The U.S. Bureau of Labor Statistics report shows that the number of quits in October 2021 stayed at 4.2 million. Interestingly, this wave of leaving is not tied to a specific industry or type of job. It is across the board. In August quits increased chiefly in accommodation and food services (+157,000); wholesale trade (+26,000); and state and local government education (+25,000) to the total of 4.3 million. The so-called “Great Resignation” has started. September data supported the trend with 4.4 million quits. And the data from October shows that it continues. Compare this with 3.3 million quits from January 2021.
What is behind this unprecedented wave? It seems that it might be, wait for it, optimism. With various pandemic-related reliefs like the relief checks, student-loan forgiveness, or rent moratorium, even those who live from paycheck to paycheck now got the opportunity to take some risks and switch jobs they disliked for better ones. With low unemployment and companies hiring, it seems that the time is right to get the job you want instead of sticking with the job you hate, only because you are afraid to change.
Rampant entitlement and abuse by customers
Especially in the travel, hospitality, and retail industry, this trend seems to be accelerating by the simple fact that customers behave with greater disrespect than ever before. If you are an employee working for low pay and you are being constantly yelled at by customers, you will at some point decide that enough is enough. The idea that customer is always right gave rise to entitled egoistic customers who don’t care about others but only about their own satisfaction. Many customers frustrated with their lives need to show their superiority and exercise control at least somewhere, and department stores, restaurants, or planes seem to be a good place to show how much better these customers are than the staff that is providing the service.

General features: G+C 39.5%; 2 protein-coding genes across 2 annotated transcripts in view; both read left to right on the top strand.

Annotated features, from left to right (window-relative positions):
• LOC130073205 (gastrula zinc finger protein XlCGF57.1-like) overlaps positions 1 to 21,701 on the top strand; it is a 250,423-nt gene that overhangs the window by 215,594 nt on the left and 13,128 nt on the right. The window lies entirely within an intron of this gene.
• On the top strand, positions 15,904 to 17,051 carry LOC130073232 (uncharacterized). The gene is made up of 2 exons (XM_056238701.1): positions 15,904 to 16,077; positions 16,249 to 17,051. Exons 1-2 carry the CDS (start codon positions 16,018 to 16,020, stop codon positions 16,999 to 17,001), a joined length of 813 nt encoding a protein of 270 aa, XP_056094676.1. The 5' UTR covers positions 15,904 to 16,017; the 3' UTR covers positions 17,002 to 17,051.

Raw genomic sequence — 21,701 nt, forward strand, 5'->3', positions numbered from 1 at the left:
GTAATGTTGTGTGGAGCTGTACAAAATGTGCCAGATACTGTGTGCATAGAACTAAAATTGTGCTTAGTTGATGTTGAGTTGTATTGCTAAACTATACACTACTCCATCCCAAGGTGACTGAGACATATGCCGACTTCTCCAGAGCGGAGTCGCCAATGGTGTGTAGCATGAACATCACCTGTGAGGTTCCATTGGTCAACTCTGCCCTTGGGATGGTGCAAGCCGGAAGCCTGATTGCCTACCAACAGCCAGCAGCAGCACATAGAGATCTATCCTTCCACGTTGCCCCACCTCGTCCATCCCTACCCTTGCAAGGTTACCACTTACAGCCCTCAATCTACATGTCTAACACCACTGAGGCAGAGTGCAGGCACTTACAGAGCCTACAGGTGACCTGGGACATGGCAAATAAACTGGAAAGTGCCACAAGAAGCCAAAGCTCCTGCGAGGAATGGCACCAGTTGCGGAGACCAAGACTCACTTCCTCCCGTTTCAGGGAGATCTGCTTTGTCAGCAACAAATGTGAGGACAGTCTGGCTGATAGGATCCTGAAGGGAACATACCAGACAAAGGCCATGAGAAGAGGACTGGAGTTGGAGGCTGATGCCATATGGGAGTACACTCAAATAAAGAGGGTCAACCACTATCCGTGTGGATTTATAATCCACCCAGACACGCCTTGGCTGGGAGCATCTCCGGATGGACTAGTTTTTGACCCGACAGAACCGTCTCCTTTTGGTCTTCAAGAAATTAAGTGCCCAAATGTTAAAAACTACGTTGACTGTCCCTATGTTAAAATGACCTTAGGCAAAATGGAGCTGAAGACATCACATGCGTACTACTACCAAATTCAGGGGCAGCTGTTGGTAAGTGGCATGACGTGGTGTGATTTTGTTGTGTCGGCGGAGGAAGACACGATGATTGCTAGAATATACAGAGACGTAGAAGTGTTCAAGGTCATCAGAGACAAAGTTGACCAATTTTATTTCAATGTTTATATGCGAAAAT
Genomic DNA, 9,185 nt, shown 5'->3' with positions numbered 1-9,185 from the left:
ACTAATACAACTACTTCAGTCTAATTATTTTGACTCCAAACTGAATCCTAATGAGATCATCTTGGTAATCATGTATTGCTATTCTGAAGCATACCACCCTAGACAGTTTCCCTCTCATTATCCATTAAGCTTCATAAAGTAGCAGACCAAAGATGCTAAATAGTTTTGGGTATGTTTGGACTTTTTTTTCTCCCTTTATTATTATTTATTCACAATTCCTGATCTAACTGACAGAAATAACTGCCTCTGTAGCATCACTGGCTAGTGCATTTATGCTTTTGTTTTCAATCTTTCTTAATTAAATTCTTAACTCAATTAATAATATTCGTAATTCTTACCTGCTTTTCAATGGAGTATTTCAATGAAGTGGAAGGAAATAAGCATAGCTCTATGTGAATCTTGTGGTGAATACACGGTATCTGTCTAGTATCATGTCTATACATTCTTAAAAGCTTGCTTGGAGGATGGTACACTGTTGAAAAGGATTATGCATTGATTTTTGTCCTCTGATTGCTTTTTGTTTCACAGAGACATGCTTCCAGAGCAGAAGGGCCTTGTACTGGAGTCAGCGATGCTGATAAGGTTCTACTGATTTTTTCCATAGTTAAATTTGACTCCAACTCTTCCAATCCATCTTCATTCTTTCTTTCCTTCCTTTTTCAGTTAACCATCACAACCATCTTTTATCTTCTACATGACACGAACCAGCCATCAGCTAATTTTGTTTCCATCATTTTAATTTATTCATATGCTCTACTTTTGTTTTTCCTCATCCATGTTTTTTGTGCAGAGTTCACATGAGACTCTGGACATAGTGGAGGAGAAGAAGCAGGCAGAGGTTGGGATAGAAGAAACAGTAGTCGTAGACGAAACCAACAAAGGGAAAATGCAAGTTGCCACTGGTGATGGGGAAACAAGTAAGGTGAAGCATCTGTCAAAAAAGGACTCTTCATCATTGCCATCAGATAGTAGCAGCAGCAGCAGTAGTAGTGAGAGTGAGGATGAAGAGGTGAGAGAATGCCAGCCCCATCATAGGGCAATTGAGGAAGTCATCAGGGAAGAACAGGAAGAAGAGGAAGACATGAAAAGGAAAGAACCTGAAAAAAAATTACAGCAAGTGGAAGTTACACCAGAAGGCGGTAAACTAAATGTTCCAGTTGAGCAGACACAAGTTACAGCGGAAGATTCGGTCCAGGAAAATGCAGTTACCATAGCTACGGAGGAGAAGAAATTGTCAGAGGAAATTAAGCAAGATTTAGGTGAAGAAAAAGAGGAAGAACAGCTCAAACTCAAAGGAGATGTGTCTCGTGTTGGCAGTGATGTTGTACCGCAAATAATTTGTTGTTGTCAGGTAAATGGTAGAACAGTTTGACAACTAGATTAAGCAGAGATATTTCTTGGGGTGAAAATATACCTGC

In healthcare, jobs became even more demanding than before the pandemic, especially since many patients are becoming increasingly aggressive towards those trying to save their lives.
Bad or downright toxic bosses
For the high-paying roles that allow remote work, the Great Resignation is driven by different reasons. It is not the customers who are the problem but the toxic bosses or the lack of flexibility. Many managers don’t know how to manage in the hybrid or fully remote workplace, and employees realize they don’t want to work for incompetent or toxic bosses.
In the pre-pandemic Udemy 2018 Employee Experience Report, 60% of respondents believed managers need to get more training, and 56% said people are being promoted to management too early. 51% of Millennials/GenZ noted they are likely to quit because of a bad manager. This also applies to 43% of older workers.
In June 2021, The Predictive Index ran a survey of 1,906 employees from numerous industries. 48% of respondents said they thought about changing a career within the last 12 months. More importantly, 63% of those who believe they have a terrible manager considered leaving. This is in stark contrast to the 27% of those with good managers planning to leave.
These workers have many opportunities and, therefore, lower willingness to put up with disrespectful behavior within the company. Some may also overreact due to uncertainty of whether the company will allow them to keep working from home. They jump to an organization that has already declared its remote work policy. The chances are good that most companies will be significantly more flexible than before the pandemic, so there is no reason to panic even if the management didn’t set the remove work policy yet.
Compensation and opportunities still matter
The Achievers Engagement and Retention Report that came out in early 2021 showed how Covid-19 impacted employee habits. 52% of respondents planned to look for a new job in 2021. The top three drivers were the desire for better compensation and benefits (36%), better work-life balance (25%), and the need for more recognition for the work (16%). 46% of respondents felt less connected to their company since the pandemic, and 42% noted that the company culture has diminished during forced remote work.